Home made sauerkraut

Discussion in 'General Food and Foraging Discussion' started by tortminder, Dec 12, 2009.

  1. tortminder

    tortminder Well-Known Member

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    I posted a message in the sauerkraut thread here and referred to a recipe on my web site at;Free Citizen's Forum :: Traditional Ukrainian Fermented (lactic acid) Pickles

    A request was made to share the recipe so here it is. There are pictures of the various steps and methods at my web site.

    First I will tell you how to make it, then I will tell you why you should make your own and why you should eat fermented cabbage.

    -- Recipe --

    Sauerkraut

    Ingredients

    5 pounds cabbage
    3 tablespoons Sea Salt

    Instructions
    1. Chop or grate cabbage, finely or coarsely, with or without hearts, however you like it. I love to mix green and red cabbage to end up with bright pink kraut. Place cabbage in a large bowl as you chop it.
    Sprinkle salt on the cabbage as you go. The salt pulls water out of the cabbage (through osmosis), and this creates the brine in which the cabbage can ferment and sour without rotting. The salt also has the effect of keeping the cabbage crunchy, by inhibiting organisms and enzymes that soften it. 3 tablespoons of salt is a rough guideline for 5 pounds of cabbage. I never measure the salt; I just shake some on after I chop up each cabbage. I use more salt in summer, less in winter.

    2. Add other vegetables. Grate carrots for a coleslaw-like kraut. Other vegetables I’ve added include onions, garlic, seaweed, greens, Brussels sprouts, small whole heads of cabbage, turnips, beets, and burdock roots. You can also add fruits (apples, whole or sliced, are classic), and herbs and spices (caraway seeds, dill seeds, celery seeds, and juniper berries are classic, but anything you like will work). Experiment.
    Mix ingredients together and pack into crock. Pack just a bit into the crock at a time and tamp it down hard using your fists or any (other) sturdy kitchen implement. The tamping packs the kraut tight in the crock and helps force water out of the cabbage.

    3. Cover kraut with a plate or some other lid that fits snugly inside the crock. Place a clean weight (a glass jug filled with water) on the cover. This weight is to force water out of the cabbage and then keep the cabbage submerged under the brine. Cover the whole thing with a cloth to keep dust and flies out.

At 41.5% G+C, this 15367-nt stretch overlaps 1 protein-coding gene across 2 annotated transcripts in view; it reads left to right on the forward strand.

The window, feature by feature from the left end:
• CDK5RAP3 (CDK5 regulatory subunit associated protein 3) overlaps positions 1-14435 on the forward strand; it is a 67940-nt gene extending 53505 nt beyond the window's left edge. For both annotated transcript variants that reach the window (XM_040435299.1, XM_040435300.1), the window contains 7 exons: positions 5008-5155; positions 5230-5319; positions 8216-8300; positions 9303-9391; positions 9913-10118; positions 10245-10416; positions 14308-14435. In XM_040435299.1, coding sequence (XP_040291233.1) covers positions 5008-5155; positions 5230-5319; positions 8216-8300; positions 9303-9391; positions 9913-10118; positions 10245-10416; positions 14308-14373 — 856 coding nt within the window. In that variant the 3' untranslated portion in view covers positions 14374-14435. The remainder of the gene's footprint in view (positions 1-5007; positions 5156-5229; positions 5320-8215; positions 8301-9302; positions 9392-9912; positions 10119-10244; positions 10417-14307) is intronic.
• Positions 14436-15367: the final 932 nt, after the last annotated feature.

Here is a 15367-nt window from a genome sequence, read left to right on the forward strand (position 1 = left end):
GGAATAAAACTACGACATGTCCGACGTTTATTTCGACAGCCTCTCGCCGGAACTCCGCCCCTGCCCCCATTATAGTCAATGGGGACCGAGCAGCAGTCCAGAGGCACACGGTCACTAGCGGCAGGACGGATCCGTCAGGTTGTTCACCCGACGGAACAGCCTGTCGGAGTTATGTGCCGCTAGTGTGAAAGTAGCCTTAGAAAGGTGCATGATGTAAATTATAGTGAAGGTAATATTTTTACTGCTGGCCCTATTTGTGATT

4. Press down on the weight to add pressure to the cabbage and help force water out of it. Continue doing this periodically (as often as you think of it, every few hours), until the brine rises above the cover. This can take up to about 24 hours, as the salt draws water out of the cabbage slowly. Some cabbage, particularly if it is old, simply contains less water. If the brine does not rise above the plate level by the next day, add enough salt water to bring the brine level above the plate. Add about a teaspoon of salt to a cup of water and stir until it’s completely dissolved.

    5. Leave the crock to ferment. I generally store the crock in an unobtrusive corner of the kitchen where I won’t forget about it, but where it won’t be in anybody’s way. You could also store it in a cool basement if you want a slower fermentation that will preserve for longer.

    6. Check the kraut every day or two. The volume reduces as the fermentation proceeds. Sometimes mold appears on the surface. Many books refer to this mold as “scum,” but I prefer to think of it as a bloom. Skim what you can off of the surface; it will break up and you will probably not be able to remove all of it. Don’t worry about this. It’s just a surface phenomenon, a result of contact with the air. The kraut itself is under the anaerobic protection of the brine. Rinse off the plate and the weight. Taste the kraut. Generally it starts to be tangy after a few days, and the taste gets stronger as time passes. In the cool temperatures of a cellar in winter, kraut can keep improving for months and months. In the summer or in a heated room, its life cycle is more rapid. Eventually it becomes soft and the flavor turns less pleasant.